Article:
At the Invention Convention science fair, 26 children from the Deer Creek Elementary school were encouraged to use science to solve real world problems.
Children admired each other's projects during the invention fair at the school, writes Matt Patterson at News OK. Kyndal Graham, an 11 year old student at the school, came up with a pair of glasses that would allow the user to see what's coming from behind and from the sides. Why? Because she was tired of her brother sneaking up behind her.
"They're amazing," Graham said.
The glasses are made from old 3-D movie glasses taped up in colorful patterns. Attached mirrors do all the work.
Science teacher Lacey Bleem said:
"The goal is to get them thinking about problem-solving.
"They can be as creative as they want to. We had some excellent ideas this year. The kids really seem to enjoy the process."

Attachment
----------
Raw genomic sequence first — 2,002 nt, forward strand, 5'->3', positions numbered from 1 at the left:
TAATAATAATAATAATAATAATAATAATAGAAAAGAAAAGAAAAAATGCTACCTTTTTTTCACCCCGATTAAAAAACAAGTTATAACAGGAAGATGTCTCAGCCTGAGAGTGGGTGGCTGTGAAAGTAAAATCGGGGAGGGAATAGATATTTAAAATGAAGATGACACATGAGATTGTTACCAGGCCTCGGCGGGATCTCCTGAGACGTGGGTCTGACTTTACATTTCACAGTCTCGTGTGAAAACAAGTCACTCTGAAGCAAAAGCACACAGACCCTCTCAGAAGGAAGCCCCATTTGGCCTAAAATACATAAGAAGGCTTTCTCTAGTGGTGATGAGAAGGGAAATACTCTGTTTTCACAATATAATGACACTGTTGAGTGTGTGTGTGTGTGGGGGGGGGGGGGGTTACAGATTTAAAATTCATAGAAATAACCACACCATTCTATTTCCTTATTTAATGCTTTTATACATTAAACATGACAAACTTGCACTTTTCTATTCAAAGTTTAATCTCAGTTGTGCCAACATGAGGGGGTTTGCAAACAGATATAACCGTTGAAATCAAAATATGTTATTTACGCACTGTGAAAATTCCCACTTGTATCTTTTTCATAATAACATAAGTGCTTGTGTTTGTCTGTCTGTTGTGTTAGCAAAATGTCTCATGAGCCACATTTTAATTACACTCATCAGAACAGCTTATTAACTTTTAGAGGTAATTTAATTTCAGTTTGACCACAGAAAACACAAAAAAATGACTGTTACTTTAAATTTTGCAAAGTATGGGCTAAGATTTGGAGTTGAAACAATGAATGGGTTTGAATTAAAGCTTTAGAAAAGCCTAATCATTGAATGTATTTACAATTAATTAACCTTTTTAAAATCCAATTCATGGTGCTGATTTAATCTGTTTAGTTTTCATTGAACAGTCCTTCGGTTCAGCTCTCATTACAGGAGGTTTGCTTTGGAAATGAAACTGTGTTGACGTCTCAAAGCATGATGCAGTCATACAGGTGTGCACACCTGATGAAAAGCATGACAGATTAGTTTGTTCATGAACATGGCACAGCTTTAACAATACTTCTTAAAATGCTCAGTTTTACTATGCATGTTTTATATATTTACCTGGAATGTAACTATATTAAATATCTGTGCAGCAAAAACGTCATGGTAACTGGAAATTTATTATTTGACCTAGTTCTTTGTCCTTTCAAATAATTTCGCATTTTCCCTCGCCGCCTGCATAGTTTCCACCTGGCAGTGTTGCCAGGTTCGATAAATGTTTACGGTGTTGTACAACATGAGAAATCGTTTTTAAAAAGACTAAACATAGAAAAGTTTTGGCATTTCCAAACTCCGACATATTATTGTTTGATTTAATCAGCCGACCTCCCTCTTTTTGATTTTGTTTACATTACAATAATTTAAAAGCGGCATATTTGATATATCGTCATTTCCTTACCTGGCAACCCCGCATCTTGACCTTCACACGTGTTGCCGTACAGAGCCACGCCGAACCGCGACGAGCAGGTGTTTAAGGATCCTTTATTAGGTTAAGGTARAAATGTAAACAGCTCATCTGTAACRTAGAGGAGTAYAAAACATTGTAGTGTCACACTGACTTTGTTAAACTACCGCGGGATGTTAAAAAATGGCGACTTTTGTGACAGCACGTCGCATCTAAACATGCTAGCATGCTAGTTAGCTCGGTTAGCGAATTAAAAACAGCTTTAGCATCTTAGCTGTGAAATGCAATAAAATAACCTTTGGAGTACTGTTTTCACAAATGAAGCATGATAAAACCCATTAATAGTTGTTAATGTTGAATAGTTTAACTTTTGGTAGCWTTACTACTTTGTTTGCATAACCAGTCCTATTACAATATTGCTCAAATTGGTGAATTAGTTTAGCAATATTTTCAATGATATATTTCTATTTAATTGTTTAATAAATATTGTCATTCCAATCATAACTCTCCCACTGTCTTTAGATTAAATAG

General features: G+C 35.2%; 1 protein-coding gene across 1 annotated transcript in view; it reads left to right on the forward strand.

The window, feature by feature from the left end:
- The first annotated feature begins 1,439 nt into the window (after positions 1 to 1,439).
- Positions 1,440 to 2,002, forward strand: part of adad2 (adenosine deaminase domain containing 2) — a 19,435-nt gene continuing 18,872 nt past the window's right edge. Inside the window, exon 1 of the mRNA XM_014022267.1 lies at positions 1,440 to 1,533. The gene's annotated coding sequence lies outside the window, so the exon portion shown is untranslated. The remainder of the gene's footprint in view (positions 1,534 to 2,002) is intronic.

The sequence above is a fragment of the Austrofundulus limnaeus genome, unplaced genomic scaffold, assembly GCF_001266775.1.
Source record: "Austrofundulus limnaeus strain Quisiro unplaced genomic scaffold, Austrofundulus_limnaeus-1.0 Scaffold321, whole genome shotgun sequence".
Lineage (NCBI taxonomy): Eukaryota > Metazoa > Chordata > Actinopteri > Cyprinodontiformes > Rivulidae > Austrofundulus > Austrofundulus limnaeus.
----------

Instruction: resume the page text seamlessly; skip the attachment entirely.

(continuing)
The projects – which the students had a month to work on – were judged on their creativity and how their projects relate to science.
This comes after White House commitment over $100 million from the government and private sector and as President Obama announced the second White House Science Fair to celebrate and encourage more students and teachers to invest themselves into difficult STEM subjects.
The Administration has also set the target of bringing in an additional 100,000 quality teachers in the STEM fields, looking to ensure the effective education of the estimated one million STEM students expected to graduate in the next ten years.
"When students excel in math and science, they help America compete for the jobs and industries of the future.
"That's why I'm proud to celebrate outstanding students at the White House Science Fair, and to announce new steps my Administration and its partners are taking to help more young people succeed in these critical subjects."